Brooklyn Residents Protest Construction of Pipeline Through Black and Latino Neighborhoods

Brownsville residents gather outside of the Brownsville Recreation Center to demand that National Grid shut off the gas of the North Brooklyn pipeline. | Photograph: Courtesy of Brownsville Green Justice

At first glance, the construction along the Brooklyn streets appeared routine. “You wouldn’t think anything of it,” said Fabian Rogers, a community organizer in Brownsville, a majority Black neighborhood where construction began in 2017.

It wasn’t until years later, in 2020, that he learned that the overturned streets were making way for a fracked gas pipeline. “It just felt like a big slap in the face – to have [a pipeline] in my backyard that I didn’t know about,” he said.

Rogers and other residents have spent the last two years protesting National Grid’s 7-mile pipeline, which zigzags through predominantly Black and Latino neighborhoods, bypassing whiter, wealthier parts of Brooklyn. Formally known as the Metropolitan Reliability Project, the pipeline is often referred to as the north Brooklyn pipeline. They have blocked the pipeline’s construction at demonstrations and some have stopped paying part of their utility bills, in an effort to divert funding from the project.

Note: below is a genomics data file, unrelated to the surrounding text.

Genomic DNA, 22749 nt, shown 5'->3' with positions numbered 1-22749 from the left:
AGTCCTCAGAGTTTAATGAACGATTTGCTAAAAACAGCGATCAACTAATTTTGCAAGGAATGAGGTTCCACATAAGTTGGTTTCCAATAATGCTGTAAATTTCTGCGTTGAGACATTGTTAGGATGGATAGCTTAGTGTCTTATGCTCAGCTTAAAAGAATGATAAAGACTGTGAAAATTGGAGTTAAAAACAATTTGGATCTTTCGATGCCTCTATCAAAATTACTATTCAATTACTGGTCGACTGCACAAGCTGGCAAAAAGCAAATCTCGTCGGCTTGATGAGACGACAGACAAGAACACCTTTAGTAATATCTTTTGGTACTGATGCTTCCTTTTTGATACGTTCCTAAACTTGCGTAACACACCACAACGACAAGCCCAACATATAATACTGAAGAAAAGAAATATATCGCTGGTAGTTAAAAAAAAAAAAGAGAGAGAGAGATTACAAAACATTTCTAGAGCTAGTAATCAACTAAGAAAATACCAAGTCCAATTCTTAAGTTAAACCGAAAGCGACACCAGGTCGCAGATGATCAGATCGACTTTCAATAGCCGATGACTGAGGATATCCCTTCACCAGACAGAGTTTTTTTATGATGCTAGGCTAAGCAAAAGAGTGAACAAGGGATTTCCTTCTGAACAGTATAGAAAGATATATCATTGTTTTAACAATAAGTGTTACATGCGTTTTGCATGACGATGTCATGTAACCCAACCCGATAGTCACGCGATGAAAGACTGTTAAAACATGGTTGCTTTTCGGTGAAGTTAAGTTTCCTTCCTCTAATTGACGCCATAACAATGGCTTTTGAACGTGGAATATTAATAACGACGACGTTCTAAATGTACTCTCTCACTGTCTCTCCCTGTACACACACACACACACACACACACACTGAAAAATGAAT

Last summer, they went a step further, filing a complaint against the utility and state that argues the pipeline has resulted in racial discrimination, violating Title VI of the 1964 Civil Rights Act. (Title VI prohibits federally-funded entities from discriminating on the basis of race, gender, and other protected identities.)

Historically, the Environmental Protection Agency (EPA) has been slow to act on these types of complaints, rarely finding evidence of discrimination. But under the Biden administration, the agency has committed to changing this. How the EPA responds to this challenge – in which Black, Indigenous, and brown-led community groups say a fracked gas pipeline represents a violation of their civil rights – will be a test of the agency’s ability to execute on that promise.

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SOURCE: The Guardian, Greta Moran

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